My research brings topics in conflict, security, political violence, and governance into conversation with the sensory and material world. My papers have been accorded the Wilson Award and the Hayward R. Alker Award by the American Political Science Association.
I received my PhD in Politics at the New School for Social Research in New York, where I trained in comparative politics and international relations and specialized in the political systems of the Middle East and North Africa. I received an ALM in Government from Harvard University, and a BS in Journalism from the Medill School at Northwestern University. My research has been supported by the American Institute of Maghrib Studies, the ZEIT-Stiftung Ebelin und Gerd Bucerius, the Palestinian American Research Center, and the Graduate Institute for Design, Research and Ethnography.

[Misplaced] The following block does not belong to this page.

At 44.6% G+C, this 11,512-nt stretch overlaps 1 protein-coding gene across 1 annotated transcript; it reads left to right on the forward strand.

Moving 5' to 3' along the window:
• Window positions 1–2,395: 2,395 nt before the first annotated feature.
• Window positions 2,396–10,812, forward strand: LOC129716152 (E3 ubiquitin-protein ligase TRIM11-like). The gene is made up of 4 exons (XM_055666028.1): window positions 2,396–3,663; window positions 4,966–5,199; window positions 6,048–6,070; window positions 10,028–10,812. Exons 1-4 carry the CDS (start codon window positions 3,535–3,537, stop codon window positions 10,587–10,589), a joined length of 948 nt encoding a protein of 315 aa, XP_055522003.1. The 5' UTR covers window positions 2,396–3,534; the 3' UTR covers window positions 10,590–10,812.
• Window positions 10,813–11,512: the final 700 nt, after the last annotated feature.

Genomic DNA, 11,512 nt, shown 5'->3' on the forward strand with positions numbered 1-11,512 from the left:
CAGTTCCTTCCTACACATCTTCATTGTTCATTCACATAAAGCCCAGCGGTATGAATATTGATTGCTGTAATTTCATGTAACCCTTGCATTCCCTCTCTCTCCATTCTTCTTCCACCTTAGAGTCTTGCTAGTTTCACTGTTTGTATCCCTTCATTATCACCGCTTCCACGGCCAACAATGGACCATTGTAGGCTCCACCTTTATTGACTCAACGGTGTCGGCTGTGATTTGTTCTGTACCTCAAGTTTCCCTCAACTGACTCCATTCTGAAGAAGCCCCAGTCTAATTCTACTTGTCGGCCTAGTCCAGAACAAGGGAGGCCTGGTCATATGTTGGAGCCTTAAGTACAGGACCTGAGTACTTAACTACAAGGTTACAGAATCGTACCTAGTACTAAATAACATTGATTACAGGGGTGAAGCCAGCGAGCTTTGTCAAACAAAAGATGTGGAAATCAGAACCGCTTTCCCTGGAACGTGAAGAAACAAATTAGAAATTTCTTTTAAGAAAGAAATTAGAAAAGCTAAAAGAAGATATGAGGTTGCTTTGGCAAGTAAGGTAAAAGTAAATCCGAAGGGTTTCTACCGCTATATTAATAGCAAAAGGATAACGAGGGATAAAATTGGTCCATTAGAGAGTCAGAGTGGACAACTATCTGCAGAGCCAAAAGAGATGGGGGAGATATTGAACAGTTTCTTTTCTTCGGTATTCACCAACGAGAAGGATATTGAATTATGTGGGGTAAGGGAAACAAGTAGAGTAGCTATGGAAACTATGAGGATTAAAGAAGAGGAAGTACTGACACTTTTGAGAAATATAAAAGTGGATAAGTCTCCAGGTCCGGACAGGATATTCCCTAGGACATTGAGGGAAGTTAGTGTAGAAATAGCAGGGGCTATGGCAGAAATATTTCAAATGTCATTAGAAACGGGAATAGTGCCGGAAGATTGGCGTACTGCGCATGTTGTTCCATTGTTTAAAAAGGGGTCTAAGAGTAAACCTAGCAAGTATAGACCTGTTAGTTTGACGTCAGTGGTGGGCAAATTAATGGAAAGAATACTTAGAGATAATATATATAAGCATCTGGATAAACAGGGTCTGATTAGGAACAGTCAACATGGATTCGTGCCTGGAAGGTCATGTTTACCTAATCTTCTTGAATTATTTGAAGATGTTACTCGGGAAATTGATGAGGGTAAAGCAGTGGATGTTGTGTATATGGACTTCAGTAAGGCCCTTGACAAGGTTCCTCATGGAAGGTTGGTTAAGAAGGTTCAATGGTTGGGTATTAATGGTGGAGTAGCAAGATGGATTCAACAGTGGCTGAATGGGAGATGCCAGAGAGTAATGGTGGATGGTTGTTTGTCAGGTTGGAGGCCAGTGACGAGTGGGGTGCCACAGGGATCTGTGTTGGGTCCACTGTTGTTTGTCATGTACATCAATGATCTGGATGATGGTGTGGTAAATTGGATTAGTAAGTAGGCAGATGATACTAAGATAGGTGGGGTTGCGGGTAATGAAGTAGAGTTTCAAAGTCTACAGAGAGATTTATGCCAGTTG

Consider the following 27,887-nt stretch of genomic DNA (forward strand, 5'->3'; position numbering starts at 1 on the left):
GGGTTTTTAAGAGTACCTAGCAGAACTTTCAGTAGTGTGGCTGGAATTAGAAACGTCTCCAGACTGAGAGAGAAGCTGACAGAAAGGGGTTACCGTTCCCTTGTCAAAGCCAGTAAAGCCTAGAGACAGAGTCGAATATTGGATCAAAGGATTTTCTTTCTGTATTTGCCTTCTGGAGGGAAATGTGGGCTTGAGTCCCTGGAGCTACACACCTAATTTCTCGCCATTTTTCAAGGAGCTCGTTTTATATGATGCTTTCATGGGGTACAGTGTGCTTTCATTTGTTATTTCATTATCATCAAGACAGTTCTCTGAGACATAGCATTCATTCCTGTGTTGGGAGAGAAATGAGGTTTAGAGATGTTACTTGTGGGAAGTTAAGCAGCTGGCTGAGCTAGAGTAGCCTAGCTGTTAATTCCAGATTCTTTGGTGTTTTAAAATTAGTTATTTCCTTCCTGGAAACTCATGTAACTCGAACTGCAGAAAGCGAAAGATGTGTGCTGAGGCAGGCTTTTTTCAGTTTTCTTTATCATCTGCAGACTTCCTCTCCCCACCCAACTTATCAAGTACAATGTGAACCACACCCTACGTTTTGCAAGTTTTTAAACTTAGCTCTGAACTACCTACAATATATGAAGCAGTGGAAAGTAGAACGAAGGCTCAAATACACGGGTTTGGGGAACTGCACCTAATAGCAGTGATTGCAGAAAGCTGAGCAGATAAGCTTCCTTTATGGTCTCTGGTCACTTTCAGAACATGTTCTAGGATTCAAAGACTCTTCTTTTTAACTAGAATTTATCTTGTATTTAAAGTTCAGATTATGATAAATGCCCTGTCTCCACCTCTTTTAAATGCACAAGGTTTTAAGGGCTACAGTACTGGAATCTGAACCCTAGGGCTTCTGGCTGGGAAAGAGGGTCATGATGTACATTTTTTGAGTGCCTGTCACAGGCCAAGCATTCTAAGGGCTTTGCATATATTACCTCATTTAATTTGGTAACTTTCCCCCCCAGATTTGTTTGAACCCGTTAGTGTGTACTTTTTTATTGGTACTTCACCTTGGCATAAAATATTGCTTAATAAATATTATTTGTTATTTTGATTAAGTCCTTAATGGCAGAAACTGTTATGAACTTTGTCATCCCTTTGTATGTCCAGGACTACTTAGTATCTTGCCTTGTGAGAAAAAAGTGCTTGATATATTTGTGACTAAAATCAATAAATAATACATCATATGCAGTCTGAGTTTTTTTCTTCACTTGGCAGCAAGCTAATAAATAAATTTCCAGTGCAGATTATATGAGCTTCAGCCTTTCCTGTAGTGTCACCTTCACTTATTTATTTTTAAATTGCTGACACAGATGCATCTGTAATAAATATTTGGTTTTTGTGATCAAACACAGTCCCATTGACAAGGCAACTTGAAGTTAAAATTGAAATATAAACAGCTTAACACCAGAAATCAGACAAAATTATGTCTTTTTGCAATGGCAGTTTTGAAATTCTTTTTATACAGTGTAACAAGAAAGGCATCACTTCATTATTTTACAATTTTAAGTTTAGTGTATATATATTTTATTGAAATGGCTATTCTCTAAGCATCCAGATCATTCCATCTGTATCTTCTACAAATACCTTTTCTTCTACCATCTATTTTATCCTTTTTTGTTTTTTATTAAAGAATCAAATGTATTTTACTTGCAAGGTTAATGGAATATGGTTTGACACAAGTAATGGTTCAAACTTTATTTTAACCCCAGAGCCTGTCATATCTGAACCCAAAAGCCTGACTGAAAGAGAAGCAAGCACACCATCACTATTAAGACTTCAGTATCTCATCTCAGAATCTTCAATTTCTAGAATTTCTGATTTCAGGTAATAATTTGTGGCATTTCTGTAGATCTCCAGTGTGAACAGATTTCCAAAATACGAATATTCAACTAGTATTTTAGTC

My current book project is entitled “Sound Politics: Affective Governance and the State.” The book draws on empirical, inductive case studies in Palestine, Israel, Algeria, France, and Morocco, and asks how ambient sound constitutes a form of political power. The cases reveal embodied and affective forces that undergird public opinion and behavior in conflict and contentious politics, and models a way of understanding domination and resistance that has important implications for understanding politics today. Currently I am a Postdoctoral Fellow at the University of Basel.